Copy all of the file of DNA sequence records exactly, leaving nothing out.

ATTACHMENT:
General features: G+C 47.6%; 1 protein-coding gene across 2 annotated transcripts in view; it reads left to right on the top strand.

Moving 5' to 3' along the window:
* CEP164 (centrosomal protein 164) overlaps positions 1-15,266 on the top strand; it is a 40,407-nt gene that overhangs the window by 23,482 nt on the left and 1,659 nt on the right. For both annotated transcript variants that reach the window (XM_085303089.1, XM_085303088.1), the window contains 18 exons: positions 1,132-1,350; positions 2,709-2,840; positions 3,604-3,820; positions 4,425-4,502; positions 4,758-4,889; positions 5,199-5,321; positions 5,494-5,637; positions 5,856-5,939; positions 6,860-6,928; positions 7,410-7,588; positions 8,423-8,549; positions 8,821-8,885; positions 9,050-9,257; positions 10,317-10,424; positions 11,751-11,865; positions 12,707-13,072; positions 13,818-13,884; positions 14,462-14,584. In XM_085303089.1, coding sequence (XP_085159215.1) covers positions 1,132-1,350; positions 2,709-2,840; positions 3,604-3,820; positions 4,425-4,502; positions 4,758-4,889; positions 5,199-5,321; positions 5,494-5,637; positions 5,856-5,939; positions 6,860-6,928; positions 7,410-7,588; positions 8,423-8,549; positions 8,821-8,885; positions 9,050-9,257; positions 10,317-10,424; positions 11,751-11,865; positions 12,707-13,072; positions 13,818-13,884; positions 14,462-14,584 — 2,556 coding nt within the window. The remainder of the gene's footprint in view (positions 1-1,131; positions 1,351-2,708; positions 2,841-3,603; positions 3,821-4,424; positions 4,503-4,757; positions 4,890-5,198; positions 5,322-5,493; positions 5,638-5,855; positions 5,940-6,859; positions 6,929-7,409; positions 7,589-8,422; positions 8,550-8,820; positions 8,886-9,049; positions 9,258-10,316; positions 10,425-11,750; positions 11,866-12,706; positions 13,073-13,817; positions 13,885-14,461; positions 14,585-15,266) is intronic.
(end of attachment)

General features: G+C 47.6%; 1 protein-coding gene across 2 annotated transcripts in view; it reads left to right on the top strand.

Moving 5' to 3' along the window:
* CEP164 (centrosomal protein 164) overlaps positions 1-15,266 on the top strand; it is a 40,407-nt gene that overhangs the window by 23,482 nt on the left and 1,659 nt on the right. For both annotated transcript variants that reach the window (XM_085303089.1, XM_085303088.1), the window contains 18 exons: positions 1,132-1,350; positions 2,709-2,840; positions 3,604-3,820; positions 4,425-4,502; positions 4,758-4,889; positions 5,199-5,321; positions 5,494-5,637; positions 5,856-5,939; positions 6,860-6,928; positions 7,410-7,588; positions 8,423-8,549; positions 8,821-8,885; positions 9,050-9,257; positions 10,317-10,424; positions 11,751-11,865; positions 12,707-13,072; positions 13,818-13,884; positions 14,462-14,584. In XM_085303089.1, coding sequence (XP_085159215.1) covers positions 1,132-1,350; positions 2,709-2,840; positions 3,604-3,820; positions 4,425-4,502; positions 4,758-4,889; positions 5,199-5,321; positions 5,494-5,637; positions 5,856-5,939; positions 6,860-6,928; positions 7,410-7,588; positions 8,423-8,549; positions 8,821-8,885; positions 9,050-9,257; positions 10,317-10,424; positions 11,751-11,865; positions 12,707-13,072; positions 13,818-13,884; positions 14,462-14,584 — 2,556 coding nt within the window. The remainder of the gene's footprint in view (positions 1-1,131; positions 1,351-2,708; positions 2,841-3,603; positions 3,821-4,424; positions 4,503-4,757; positions 4,890-5,198; positions 5,322-5,493; positions 5,638-5,855; positions 5,940-6,859; positions 6,929-7,409; positions 7,589-8,422; positions 8,550-8,820; positions 8,886-9,049; positions 9,258-10,316; positions 10,425-11,750; positions 11,866-12,706; positions 13,073-13,817; positions 13,885-14,461; positions 14,585-15,266) is intronic.